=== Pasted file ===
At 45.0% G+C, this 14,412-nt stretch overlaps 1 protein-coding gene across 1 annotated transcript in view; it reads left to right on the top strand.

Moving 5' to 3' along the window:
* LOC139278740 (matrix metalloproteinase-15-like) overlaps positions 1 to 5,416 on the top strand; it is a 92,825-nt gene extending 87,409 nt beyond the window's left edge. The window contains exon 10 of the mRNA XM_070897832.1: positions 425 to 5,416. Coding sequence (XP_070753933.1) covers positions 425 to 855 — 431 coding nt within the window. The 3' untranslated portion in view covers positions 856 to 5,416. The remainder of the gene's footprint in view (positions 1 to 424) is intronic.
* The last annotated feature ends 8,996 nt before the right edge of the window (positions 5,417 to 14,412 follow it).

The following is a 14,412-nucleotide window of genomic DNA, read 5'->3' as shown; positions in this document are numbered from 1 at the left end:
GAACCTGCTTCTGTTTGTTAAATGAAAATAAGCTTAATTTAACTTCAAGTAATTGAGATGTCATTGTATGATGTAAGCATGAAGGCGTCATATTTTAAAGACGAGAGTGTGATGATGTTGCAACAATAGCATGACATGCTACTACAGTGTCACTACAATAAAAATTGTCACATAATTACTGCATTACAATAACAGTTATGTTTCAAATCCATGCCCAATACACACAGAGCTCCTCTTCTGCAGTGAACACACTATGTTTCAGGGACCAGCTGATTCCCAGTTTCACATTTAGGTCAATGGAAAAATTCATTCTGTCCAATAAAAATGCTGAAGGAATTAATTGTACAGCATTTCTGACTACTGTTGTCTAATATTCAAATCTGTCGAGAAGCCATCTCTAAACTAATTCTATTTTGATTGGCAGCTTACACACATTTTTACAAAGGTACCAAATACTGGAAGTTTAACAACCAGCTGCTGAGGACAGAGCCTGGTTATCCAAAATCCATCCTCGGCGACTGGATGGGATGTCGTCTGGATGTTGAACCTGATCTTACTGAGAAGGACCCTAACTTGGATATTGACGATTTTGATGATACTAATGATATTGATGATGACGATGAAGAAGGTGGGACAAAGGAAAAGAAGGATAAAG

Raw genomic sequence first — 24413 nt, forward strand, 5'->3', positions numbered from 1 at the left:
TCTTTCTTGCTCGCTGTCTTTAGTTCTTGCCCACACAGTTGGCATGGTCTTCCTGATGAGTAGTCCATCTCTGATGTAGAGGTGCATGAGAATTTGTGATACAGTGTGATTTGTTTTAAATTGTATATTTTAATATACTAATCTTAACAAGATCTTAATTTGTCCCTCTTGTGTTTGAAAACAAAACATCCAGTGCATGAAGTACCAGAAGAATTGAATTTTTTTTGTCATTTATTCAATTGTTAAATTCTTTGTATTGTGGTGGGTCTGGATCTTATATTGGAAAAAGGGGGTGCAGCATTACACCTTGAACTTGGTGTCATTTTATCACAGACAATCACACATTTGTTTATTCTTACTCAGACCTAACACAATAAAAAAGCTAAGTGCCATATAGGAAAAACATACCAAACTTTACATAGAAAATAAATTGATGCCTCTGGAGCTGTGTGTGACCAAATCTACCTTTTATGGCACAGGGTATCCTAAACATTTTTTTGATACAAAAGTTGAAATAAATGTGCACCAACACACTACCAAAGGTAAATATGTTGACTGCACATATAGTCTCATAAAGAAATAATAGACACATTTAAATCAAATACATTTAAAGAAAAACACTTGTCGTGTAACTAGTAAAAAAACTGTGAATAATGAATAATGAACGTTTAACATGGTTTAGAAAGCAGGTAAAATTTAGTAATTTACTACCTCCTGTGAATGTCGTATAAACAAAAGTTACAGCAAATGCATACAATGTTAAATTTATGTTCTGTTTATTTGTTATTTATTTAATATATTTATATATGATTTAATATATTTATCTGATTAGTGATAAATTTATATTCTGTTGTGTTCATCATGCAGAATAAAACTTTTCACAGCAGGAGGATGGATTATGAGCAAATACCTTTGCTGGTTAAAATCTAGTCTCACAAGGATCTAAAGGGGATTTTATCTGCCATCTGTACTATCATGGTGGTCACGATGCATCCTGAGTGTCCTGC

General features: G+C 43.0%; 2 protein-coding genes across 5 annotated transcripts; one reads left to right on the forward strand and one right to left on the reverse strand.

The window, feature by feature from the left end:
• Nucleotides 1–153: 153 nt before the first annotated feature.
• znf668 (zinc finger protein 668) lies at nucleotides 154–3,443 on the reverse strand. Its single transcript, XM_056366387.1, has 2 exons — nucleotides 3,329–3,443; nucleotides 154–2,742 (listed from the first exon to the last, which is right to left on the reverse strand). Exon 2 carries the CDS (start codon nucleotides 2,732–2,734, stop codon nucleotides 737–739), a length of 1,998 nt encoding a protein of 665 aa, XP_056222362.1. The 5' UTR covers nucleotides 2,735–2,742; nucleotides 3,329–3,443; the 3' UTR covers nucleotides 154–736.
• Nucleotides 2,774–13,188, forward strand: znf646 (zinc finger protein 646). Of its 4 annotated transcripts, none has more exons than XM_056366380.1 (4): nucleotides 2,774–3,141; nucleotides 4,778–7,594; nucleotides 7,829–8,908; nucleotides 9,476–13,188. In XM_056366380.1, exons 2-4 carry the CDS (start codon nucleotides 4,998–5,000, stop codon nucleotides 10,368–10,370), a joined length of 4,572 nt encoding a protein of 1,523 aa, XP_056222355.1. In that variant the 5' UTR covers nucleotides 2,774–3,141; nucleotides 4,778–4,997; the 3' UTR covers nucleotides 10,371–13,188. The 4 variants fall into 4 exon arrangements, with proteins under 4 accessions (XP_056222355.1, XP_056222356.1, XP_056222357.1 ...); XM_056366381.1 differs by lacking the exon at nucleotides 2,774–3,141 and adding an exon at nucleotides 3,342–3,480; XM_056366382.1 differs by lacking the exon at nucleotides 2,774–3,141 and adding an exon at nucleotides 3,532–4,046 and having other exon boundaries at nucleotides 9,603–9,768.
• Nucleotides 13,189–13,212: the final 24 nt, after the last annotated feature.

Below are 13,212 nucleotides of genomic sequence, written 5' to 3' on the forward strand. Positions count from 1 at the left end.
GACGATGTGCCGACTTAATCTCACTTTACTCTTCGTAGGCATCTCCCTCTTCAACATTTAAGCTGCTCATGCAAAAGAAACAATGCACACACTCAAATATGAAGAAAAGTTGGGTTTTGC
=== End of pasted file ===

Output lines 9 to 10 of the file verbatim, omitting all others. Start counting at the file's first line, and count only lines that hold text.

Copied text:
General features: G+C 43.0%; 2 protein-coding genes across 5 annotated transcripts; one reads left to right on the forward strand and one right to left on the reverse strand.

The window, feature by feature from the left end: